The Nightingale and the Rose: Oscar Wilde

"She said that she would dance with me if I brought her red roses," cried the young Student; "but in all my garden there is no red rose."

From her nest in the holm-oak tree the Nightingale heard him, and she looked out through the leaves, and wondered.

"No red rose in all my garden!" he cried, and his beautiful eyes filled with tears. "Ah, on what little things does happiness depend! I have read all that the wise men have written, and all the secrets of philosophy are mine, yet for want of a red rose is my life made wretched."


Distributed Source Control popularity

The change-over to distributed Source-code control seems to be only a matter of time. Dispite the hype subversion makes many jobs harder, it might help with renaming files but it doesn't. The battle has really already been won my distributed systems in many organisations. There are a few factors that have prevented wholesale takup of distributed source-code control:

  • Maturity of tools. Many of the existing systems exist as extended research projects. They are scripts on top of other systems written in perl or python. Where they might work very well they are slow.

Industrial XP: a take on scaling XP

One of the criticisms XP which is often questioned is its ability to be used in large groups and projects. Many have suggested ways to overcome this, from system architecture through to communities of practice. A particularly interesting take on though is Industrial XP, some thought has been given into making this a complete practice.
The approach taken is to have multuple XP teams providing some new practices for managing these teams:


Developments in Configuration Management tools

Like many I cannot wait for a better configuration management tool. Possibly the most widely used tool up until recently was CVS (on UNIX at least) and the even worse SourceSafe (on windows). You cannot be overly critical of CVS--- to my mind anyway, it is a child of the eighties, and as so is more than a grandfather to most systems out there. Its popularity has remained because it's free and relatively easy/maintain. Also there is a large body of knowledge from people who have been using it for all these years. In the last few years Subversion has arrived as a CVS replacement--- why subversion should be considered a CVS replacement when no other is is anyone's guess. Little is similar to CVS. There are notable improvements like atomic commits and versioned directories. All make people who have used it not want to convert back to CVS. However, it looks like a product of the 90's. Current research and other systems are much better at handling change and are more suited the way modern teams work. There have been some interesting developments in recent years, that might mean that Subversion will either have to adapt or it will be supplanted by a newer system--- one more suitable to how development is performed now. Two of the most interesting developments are:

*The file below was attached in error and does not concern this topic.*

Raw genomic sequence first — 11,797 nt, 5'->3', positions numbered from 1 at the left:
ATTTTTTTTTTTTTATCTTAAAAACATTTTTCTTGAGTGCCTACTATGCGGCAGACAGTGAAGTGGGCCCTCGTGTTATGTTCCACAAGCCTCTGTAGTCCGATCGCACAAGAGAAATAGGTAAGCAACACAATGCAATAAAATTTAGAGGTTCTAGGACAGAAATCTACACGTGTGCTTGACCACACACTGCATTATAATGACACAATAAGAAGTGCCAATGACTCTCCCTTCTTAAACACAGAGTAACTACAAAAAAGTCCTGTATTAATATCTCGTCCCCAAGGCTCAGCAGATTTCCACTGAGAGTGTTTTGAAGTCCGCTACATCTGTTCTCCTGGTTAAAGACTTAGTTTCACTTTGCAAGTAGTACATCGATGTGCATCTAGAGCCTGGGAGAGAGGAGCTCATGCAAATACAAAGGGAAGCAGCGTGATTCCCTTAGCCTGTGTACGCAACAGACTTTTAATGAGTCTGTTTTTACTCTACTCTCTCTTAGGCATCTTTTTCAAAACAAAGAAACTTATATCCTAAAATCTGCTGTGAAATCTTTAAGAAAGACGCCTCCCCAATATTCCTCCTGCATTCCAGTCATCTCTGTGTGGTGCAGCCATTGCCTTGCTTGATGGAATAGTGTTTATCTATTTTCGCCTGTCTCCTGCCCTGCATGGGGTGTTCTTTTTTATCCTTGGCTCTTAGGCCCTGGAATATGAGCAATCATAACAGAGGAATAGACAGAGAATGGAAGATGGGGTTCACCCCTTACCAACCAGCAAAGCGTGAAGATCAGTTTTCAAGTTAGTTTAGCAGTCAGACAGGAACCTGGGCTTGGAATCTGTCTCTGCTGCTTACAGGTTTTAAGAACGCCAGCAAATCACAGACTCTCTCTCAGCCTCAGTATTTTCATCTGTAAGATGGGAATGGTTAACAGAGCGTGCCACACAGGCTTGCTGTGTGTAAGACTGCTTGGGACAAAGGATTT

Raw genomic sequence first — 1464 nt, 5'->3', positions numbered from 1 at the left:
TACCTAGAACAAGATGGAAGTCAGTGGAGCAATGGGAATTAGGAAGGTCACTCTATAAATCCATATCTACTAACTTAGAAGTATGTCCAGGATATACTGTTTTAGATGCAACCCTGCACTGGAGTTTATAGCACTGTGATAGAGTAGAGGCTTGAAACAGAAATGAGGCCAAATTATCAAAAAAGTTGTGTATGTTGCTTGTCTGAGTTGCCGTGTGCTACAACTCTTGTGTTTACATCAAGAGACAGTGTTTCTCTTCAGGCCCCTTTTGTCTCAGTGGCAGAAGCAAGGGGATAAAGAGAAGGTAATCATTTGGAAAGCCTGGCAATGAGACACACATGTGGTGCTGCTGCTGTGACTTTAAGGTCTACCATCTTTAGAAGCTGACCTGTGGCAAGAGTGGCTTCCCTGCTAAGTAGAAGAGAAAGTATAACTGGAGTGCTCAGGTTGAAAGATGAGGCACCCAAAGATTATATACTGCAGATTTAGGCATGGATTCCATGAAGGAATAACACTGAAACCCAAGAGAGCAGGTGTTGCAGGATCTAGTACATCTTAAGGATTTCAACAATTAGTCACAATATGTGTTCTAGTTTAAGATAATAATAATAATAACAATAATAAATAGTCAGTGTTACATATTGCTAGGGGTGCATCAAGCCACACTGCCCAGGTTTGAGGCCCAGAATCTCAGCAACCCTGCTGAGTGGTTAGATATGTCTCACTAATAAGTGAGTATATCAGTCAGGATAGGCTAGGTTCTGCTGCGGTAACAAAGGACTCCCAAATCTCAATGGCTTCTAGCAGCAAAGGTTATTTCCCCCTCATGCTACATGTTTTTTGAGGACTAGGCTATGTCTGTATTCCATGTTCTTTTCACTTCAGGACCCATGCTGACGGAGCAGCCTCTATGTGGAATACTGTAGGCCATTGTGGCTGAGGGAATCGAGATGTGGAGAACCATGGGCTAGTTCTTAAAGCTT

Wiki Patterns

I've worked in a number of places that use wikis to store project information. Often they can work well, at other times they seem to break and be completely useless. I notice there is now a Wikipatterns site documenting some of the patterns in wiki use. Most of these patterns originate or are documented in a form on but having this site helps establish a best practice. Looking at the history the site is less than a month old, hopefully it will turn into a useful resource for mentors who want


New Avalanche safety Design Concept wins Red Dot Design award

Avalanches are enormously dangerous. In the sixteen year period ending in 2001 over 82% of fatalities in avalanches were during recreational activity: skiing, climbing, snowboarding or snowmobiling.

The majority of victims that are buried are still alive. Little time is available to rescue buried victims, off-piste skiers carry avalanche equipment for this reason: the best chance of survival is for your buddy to dig you out. People die quickly buried in snow: research shows that in only half an hour chances of survival are decreased to 50%.

New aids for mountain enthusiasts are needed. A promising new design concept in the Red Dot design awards might be just the aid. It won first place in the Life Science category.



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